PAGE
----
The executor or personal representative of an estate will have a lot of responsibilities to fulfill. They must manage the probate process in the courts and take care of the resources left behind by the decedent. They have to distribute assets, file tax returns and repay creditors.
Most people are happy to leave the arduous task of estate administration to the personal representative selected by the testator before their death or appointed by the Florida probate courts at the beginning of the estate administration process. In some unusual circumstances, however, family members or beneficiaries may need to go back to probate court and seek the removal of a personal representative.
What circumstances would justify probate litigation to challenge the role of the person managing the estate? Here are three examples:
Sometimes, the individual designated to serve as the personal representative has health issues that will prevent them from fulfilling their obligations. Long-term hospitalization or conditions that affect someone’s cognitive abilities may justify their removal from their role as the representative of an estate in Florida.
2. Criminal activity or probate misconduct
The law also allows for the removal of a personal representative after their conviction for a felony offense. A criminal conviction isn’t necessary if there is evidence that the representative engaged in misconduct with the assets from the estate.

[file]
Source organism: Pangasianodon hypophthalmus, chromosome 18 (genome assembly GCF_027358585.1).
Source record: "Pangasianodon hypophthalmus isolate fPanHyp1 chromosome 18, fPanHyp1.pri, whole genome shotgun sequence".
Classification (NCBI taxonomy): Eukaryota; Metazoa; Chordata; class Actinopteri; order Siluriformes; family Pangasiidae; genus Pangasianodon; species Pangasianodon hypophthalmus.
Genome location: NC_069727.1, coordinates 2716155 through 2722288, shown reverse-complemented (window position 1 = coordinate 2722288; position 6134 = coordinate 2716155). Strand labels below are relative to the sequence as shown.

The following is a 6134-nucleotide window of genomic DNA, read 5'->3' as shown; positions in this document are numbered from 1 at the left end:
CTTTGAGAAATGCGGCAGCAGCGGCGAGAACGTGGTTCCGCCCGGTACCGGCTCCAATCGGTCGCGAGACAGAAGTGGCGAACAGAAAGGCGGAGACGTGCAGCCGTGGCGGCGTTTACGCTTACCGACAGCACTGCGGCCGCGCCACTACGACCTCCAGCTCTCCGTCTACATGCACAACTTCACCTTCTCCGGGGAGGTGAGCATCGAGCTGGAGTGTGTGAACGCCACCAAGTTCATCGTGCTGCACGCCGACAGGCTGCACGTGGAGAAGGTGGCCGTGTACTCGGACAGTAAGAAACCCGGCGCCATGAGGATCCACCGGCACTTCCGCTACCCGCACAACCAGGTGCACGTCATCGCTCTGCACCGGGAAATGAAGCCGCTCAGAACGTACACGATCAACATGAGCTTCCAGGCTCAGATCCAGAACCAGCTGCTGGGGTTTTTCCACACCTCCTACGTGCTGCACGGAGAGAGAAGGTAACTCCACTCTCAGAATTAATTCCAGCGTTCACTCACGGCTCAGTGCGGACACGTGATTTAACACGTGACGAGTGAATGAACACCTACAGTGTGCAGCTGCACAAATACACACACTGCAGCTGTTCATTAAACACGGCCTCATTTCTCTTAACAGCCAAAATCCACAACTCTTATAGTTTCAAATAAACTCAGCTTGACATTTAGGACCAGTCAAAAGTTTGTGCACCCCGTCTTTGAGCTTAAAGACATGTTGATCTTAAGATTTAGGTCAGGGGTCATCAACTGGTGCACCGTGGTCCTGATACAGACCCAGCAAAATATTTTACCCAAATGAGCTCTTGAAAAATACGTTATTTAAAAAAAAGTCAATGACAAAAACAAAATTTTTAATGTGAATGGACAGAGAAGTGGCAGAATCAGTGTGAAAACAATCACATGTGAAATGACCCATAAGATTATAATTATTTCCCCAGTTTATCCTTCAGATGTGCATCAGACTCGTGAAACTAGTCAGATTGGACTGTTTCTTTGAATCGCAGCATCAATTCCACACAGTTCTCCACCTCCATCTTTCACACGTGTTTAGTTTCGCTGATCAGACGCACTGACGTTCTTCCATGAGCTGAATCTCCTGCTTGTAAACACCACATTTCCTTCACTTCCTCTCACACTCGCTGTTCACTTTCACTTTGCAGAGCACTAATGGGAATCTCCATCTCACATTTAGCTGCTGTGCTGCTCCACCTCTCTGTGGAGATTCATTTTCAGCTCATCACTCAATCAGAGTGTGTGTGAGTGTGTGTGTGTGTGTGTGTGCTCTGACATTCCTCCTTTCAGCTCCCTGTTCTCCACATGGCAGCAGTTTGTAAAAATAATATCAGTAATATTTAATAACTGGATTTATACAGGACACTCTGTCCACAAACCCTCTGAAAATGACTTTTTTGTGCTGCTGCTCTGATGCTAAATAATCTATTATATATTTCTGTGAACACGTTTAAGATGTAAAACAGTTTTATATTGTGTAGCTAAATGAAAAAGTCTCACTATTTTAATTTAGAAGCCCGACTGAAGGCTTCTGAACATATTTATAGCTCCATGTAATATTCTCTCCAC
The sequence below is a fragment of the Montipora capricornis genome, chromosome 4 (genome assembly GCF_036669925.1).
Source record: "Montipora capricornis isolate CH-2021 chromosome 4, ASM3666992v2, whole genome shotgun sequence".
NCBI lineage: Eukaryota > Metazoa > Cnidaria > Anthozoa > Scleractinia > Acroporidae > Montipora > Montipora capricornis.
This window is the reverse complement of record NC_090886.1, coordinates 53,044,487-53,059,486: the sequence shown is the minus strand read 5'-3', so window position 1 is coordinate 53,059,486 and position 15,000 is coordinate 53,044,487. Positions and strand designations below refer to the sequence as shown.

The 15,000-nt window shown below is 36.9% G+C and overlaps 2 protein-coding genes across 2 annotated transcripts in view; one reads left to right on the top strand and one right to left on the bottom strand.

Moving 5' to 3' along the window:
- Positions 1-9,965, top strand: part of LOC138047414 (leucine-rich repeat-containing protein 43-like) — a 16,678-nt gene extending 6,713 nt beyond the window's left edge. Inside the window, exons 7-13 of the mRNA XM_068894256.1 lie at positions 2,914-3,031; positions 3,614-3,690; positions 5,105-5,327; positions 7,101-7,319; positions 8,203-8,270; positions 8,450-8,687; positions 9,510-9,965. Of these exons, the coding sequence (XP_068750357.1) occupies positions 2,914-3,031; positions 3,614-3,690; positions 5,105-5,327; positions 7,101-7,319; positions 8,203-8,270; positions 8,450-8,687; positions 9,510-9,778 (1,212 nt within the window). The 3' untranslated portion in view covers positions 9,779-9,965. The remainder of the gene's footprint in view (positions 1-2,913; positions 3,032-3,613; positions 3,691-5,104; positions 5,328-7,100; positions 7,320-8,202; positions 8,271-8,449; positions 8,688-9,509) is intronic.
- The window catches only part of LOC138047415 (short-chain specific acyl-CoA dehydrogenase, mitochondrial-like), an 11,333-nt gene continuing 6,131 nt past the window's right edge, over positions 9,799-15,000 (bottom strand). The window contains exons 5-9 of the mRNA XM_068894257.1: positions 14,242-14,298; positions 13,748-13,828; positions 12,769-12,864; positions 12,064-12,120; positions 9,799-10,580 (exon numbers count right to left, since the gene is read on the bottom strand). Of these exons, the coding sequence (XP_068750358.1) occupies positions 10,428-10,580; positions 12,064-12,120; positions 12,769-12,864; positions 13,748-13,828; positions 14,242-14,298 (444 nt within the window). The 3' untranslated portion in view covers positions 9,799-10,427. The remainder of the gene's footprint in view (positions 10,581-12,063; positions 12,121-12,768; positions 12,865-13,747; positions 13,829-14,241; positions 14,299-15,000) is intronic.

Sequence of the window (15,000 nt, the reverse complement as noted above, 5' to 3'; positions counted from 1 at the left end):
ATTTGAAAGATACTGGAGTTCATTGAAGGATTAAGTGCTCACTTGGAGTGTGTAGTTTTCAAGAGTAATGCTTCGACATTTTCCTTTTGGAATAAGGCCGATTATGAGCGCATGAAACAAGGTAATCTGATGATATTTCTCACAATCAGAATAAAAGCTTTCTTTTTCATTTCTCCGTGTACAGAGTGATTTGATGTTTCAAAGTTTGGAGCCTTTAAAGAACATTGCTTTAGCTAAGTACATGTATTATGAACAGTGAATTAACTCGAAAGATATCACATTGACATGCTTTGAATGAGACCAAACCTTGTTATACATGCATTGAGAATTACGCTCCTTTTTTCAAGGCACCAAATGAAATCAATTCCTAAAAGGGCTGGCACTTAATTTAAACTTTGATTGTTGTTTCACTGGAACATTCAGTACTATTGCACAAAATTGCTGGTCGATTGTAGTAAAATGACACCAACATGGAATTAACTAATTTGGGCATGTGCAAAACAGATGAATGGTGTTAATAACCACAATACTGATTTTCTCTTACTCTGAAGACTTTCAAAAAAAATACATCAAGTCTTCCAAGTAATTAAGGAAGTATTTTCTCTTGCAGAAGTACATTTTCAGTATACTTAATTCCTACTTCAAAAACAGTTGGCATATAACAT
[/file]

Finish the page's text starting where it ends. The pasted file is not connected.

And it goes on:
Being unable to provide documents related to the sale or transfer of assets or to quickly resolve concerns about embezzlement from the estate may lead to the removal of the representative from their role.
3. Mismanagement of estate assets
There are many ways for a personal representative to diminish the value of an estate. They could invest the estate’s resources poorly or fail to secure them from criminal activity. Or, they might sell assets for far less than what they are worth.
In scenarios where a representative’s actions diminish the value of an estate, the affected beneficiaries affected can potentially ask the courts to intervene and remove the personal representative from their role. In some situations, they may even be able to recover the losses caused by the mismanagement. Initiating probate litigation may be the only way to protect the legacy someone intended to leave behind from the negative consequences of someone else’s behavior.